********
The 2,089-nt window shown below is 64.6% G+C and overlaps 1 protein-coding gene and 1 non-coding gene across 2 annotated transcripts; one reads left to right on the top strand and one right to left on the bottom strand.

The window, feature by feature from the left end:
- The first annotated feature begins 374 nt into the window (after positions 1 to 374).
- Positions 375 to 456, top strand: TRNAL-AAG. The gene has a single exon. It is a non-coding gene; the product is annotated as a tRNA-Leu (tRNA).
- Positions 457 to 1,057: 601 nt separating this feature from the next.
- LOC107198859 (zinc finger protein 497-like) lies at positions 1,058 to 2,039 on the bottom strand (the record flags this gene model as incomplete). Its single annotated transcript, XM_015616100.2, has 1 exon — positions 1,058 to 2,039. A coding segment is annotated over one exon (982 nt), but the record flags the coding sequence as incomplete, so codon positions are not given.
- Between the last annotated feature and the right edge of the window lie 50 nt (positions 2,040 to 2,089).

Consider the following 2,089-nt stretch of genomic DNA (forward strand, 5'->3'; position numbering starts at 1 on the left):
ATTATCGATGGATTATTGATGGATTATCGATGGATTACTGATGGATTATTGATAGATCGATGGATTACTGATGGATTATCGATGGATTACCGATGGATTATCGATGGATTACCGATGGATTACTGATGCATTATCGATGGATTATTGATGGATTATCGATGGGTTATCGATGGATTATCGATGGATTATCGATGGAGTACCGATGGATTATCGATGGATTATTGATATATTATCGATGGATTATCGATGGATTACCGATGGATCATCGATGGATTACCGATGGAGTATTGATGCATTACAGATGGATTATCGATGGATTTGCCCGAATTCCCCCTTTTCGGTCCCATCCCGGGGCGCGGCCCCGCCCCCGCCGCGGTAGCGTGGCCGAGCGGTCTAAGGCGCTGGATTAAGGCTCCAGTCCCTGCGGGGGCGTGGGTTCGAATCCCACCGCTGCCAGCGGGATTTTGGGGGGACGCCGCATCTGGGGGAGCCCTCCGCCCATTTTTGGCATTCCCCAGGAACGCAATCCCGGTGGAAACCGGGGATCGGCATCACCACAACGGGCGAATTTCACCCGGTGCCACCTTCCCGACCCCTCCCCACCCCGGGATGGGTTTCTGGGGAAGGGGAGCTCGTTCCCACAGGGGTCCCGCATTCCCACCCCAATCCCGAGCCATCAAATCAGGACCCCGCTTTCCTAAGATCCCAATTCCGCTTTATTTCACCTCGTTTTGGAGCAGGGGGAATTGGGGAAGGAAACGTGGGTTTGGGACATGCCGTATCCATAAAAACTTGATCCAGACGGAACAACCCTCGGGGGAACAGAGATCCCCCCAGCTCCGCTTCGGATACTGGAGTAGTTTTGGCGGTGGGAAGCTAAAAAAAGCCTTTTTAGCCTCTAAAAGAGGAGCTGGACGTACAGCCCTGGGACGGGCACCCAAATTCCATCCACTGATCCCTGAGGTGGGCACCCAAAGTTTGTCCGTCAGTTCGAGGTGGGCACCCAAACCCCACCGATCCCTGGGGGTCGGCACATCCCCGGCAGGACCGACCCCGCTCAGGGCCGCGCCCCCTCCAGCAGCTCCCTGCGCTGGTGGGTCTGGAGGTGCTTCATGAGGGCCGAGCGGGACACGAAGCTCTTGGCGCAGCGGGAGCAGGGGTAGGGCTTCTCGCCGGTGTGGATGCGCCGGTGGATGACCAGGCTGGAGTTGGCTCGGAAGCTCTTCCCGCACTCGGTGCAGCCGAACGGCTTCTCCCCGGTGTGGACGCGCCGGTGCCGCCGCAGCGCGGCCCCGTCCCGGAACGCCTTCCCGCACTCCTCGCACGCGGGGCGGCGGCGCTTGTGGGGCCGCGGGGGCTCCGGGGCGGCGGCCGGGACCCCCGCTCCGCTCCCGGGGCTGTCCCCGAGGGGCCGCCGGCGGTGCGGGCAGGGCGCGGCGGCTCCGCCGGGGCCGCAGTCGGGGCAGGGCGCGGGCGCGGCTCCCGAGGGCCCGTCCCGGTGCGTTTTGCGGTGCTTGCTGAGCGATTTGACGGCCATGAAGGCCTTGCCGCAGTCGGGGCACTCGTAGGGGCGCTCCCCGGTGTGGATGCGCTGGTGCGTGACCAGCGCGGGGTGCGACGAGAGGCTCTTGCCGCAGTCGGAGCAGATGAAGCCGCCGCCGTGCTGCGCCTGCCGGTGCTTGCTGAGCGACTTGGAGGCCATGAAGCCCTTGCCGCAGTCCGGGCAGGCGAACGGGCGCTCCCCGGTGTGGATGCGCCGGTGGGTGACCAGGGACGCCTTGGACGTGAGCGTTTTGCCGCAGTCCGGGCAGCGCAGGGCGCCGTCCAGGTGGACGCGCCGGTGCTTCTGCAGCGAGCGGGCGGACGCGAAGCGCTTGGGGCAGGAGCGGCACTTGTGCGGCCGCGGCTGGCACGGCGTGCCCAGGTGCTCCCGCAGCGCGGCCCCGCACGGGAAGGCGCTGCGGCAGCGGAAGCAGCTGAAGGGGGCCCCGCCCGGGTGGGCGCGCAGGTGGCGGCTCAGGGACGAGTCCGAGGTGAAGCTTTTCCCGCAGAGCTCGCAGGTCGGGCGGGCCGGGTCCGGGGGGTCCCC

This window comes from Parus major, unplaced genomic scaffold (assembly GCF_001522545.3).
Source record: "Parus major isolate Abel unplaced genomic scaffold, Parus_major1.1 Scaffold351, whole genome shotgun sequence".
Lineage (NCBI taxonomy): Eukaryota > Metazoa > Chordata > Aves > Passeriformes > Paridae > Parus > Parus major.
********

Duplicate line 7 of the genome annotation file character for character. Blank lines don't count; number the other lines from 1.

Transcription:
- Between the last annotated feature and the right edge of the window lie 50 nt (positions 2,040 to 2,089).